Nothing beats the taste of this incredibly easy hummus recipe! Ready in less than 5 minutes, it’s smooth, creamy, and delicious! All you’ll need are canned chickpeas, tahini, lemon juice, garlic, a pinch of salt, and a bit of water.
I am not claiming that this is the best hummus recipe out there. But it’s definitely the easiest hummus recipe you will find.
It doesn’t require you to soak or boil the chickpeas for hours on end or to peel the chickpeas one by one.
I love eating this hummus with fresh vegetables, with these healthy oatcakes, plus is a great dip for polenta fries, and it’s one of my favorite fillings in my lunch sandwiches (like this avocado sandwich).
All you’ll need are canned chickpeas, tahini, lemon juice, garlic, a pinch of salt, and a bit of water. You can optionally add some olive oil and cumin and top it with some smoked paprika and parsley leaves.
And that’s it.
You’ll get ultra-creamy, smooth, fluffy hummus that’ll make you wonder why you ever bothered to buy hummus in the first place.
What is hummus?
Hummus is a creamy, delicious dip born in the Middle East with chickpeas (also known as garbanzo beans) as the star of the dish. Hummus, after all, means chickpea in Arabic.
These days there are so many variations of this dip that it’s hard to remember where it came from and how it was made. Chickpeas, tahini, lemon juice, and garlic were the main ingredients in the original recipe.
And this recipe isn’t that far from it.
You only need 6 simple ingredients to make this delicious hummus (really, it’s 4 considering that two are water and sea salt):
- Cooked chickpeas: Although I often cook dried chickpeas from scratch, I think canned chickpeas work perfectly well for homemade hummus. I use 1 can of chickpeas, which is roughly 1½ cup of cooked chickpeas. I tried making hummus using both, and the difference is negligible, and both turn out great.
If you prefer using dry chickpeas: Make sure to add a tablespoon of baking soda to the cooking water. It will help soften the tough chickpea skins.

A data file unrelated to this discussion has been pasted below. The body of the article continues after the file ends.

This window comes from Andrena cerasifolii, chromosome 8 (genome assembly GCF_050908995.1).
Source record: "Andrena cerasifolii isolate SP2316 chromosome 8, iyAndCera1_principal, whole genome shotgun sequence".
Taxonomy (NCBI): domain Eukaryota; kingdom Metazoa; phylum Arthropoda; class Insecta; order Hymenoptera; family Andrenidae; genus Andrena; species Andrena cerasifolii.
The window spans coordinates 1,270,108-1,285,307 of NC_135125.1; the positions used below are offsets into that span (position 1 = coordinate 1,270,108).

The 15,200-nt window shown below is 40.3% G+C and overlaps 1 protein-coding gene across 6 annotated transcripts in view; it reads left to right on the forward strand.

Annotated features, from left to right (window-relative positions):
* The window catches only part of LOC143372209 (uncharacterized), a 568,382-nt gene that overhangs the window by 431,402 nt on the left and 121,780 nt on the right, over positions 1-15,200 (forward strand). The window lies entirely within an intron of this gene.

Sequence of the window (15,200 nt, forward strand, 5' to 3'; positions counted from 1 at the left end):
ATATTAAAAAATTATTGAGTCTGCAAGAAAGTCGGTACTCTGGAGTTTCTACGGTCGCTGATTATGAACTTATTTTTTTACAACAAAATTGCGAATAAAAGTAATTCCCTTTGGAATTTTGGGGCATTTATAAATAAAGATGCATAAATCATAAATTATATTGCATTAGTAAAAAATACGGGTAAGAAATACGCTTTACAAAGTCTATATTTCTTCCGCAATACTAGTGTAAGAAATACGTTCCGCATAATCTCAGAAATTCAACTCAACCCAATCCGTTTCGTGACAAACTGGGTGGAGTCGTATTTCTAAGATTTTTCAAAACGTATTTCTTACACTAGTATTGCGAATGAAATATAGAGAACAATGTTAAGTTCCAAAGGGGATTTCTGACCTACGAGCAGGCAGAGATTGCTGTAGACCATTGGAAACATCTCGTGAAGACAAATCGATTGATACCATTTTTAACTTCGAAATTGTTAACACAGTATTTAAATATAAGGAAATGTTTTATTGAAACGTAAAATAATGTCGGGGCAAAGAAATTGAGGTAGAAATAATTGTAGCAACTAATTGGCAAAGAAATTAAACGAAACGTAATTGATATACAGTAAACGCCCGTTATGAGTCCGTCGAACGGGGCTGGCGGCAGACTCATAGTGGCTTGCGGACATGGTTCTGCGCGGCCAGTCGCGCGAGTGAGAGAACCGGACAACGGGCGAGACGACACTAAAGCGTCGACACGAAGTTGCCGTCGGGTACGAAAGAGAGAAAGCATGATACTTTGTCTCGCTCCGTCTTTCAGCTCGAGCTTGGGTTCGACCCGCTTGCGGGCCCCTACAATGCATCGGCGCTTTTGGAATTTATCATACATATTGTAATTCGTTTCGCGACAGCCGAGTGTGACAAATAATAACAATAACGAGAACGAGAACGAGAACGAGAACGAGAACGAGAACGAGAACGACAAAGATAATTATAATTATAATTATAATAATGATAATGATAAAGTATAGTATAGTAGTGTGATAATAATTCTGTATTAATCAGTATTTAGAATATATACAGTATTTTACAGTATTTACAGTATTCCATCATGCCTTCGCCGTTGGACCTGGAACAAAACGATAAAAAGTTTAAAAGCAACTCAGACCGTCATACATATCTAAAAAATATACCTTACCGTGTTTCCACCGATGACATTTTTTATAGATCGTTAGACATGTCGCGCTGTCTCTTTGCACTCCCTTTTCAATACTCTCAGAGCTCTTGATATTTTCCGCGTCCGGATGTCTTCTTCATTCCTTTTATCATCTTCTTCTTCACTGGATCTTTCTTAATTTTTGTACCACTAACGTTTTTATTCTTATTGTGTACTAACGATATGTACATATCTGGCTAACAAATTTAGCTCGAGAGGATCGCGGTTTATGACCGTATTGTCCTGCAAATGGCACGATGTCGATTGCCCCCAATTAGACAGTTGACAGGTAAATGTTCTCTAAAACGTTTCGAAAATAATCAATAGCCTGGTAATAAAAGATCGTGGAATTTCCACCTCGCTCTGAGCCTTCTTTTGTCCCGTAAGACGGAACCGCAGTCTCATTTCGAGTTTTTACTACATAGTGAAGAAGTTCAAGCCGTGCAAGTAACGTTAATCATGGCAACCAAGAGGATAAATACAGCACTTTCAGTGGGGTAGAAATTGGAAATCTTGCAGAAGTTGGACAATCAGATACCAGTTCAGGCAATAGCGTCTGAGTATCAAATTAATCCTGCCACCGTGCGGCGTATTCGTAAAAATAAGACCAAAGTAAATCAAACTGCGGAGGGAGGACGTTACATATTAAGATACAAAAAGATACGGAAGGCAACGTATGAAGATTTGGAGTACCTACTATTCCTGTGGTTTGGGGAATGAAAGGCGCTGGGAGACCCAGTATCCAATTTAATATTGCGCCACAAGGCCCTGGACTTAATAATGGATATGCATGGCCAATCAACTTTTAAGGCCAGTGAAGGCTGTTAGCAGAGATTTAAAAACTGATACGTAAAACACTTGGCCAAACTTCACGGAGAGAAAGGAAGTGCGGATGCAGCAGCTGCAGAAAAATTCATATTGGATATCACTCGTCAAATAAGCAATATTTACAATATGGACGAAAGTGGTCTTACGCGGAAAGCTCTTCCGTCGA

- Tahini: Much like almond butter is made with 100% almonds, tahini is a sesame paste made from sesame seeds. Make sure you pick a good quality version made with 100% sesame and no added oil. I find that the original Middle Eastern type like this one is smoother, less bitter, and more liquid than other types—the perfect one you need for creamy hummus. 1/4 cup is all you need. It gives hummus its nutty flavor and creaminess.
- Fresh lemon juice: Yes, fresh, not that weird stuff you get already squeezed.
- Garlic cloves: If you are the vampire type and don’t like raw garlic, you can use one clove of roasted garlic for a milder flavor.
- Water: I normally start with 1/4 cup, check the consistency, and then add more tablespoons of water, one at a time.
- Sea salt: Start with 1/2 teaspoon and adjust to your taste.
Is that it?
Yes, that’s all you need to make this easy hummus recipe! No extra virgin olive oil, no cumin. It’s that simple. And you won’t even notice that they are missing.
I love it just like that. And that’s how I make it most of the time. The creaminess of the tahini has all the healthy fats you’ll need, and there’s no reason at all to add olive oil to this recipe.
But if you really love the idea of adding a bit of cumin (although it’s not really part of the original hummus recipe), feel free to add 1/2 teaspoon for flavor.
You can also add a drizzle of olive oil on top, mostly for decoration.
How to make
So, it’s going to be a very complicated 20-step instruction set here…
Just kidding. It couldn’t be simpler. Just put all the ingredients in your food processor or high-speed blender, and process until smooth.
It normally takes me about 2 to 4 minutes. The more you blend it, the smoother it’ll get. Each type of chickpeas requires a different amount of water. Add more water, one tablespoon at a time, to reach the perfect velvety consistency that’s right for you.
Adding a couple of ice cubes: Some recipes say that adding ice cubes instead of water can help to create a creamier hummus. My theory is that ice cubes (or very cold water) can help firm up the tahini, which can make the hummus consistency extra silky. I personally didn’t notice much difference when I tried this trick.